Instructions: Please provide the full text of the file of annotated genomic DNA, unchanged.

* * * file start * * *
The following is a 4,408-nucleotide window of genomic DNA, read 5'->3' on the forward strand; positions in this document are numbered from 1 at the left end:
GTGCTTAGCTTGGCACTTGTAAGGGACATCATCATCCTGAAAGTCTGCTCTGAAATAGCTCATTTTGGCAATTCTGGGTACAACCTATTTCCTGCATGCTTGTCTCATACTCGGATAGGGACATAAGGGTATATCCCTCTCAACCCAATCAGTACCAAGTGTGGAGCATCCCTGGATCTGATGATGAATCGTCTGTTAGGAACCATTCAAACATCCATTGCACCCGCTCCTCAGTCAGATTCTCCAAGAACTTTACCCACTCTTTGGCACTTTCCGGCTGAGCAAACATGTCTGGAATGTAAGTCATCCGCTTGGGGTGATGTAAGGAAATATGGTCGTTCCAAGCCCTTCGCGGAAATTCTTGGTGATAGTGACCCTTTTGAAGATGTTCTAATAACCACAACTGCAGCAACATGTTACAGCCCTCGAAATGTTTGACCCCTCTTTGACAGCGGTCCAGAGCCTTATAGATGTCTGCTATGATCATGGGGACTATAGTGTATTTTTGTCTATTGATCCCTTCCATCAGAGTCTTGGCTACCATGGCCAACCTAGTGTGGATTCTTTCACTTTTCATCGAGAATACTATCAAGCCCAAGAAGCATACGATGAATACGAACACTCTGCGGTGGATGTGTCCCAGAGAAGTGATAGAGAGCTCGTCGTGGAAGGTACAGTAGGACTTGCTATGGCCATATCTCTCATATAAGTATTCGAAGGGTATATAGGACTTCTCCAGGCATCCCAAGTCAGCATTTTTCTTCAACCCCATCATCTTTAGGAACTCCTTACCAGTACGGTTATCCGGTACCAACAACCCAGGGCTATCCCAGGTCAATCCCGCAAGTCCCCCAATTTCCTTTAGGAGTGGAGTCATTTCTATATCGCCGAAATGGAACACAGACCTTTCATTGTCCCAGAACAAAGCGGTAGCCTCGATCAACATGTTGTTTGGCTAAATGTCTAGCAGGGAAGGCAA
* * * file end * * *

The following is a 4,408-nucleotide window of genomic DNA, read 5'->3' on the forward strand; positions in this document are numbered from 1 at the left end:
GTGCTTAGCTTGGCACTTGTAAGGGACATCATCATCCTGAAAGTCTGCTCTGAAATAGCTCATTTTGGCAATTCTGGGTACAACCTATTTCCTGCATGCTTGTCTCATACTCGGATAGGGACATAAGGGTATATCCCTCTCAACCCAATCAGTACCAAGTGTGGAGCATCCCTGGATCTGATGATGAATCGTCTGTTAGGAACCATTCAAACATCCATTGCACCCGCTCCTCAGTCAGATTCTCCAAGAACTTTACCCACTCTTTGGCACTTTCCGGCTGAGCAAACATGTCTGGAATGTAAGTCATCCGCTTGGGGTGATGTAAGGAAATATGGTCGTTCCAAGCCCTTCGCGGAAATTCTTGGTGATAGTGACCCTTTTGAAGATGTTCTAATAACCACAACTGCAGCAACATGTTACAGCCCTCGAAATGTTTGACCCCTCTTTGACAGCGGTCCAGAGCCTTATAGATGTCTGCTATGATCATGGGGACTATAGTGTATTTTTGTCTATTGATCCCTTCCATCAGAGTCTTGGCTACCATGGCCAACCTAGTGTGGATTCTTTCACTTTTCATCGAGAATACTATCAAGCCCAAGAAGCATACGATGAATACGAACACTCTGCGGTGGATGTGTCCCAGAGAAGTGATAGAGAGCTCGTCGTGGAAGGTACAGTAGGACTTGCTATGGCCATATCTCTCATATAAGTATTCGAAGGGTATATAGGACTTCTCCAGGCATCCCAAGTCAGCATTTTTCTTCAACCCCATCATCTTTAGGAACTCCTTACCAGTACGGTTATCCGGTACCAACAACCCAGGGCTATCCCAGGTCAATCCCGCAAGTCCCCCAATTTCCTTTAGGAGTGGAGTCATTTCTATATCGCCGAAATGGAACACAGACCTTTCATTGTCCCAGAACAAAGCGGTAGCCTCGATCAACATGTTGTTTGGCTAAATGTCTAGCAGGGAAGGCAA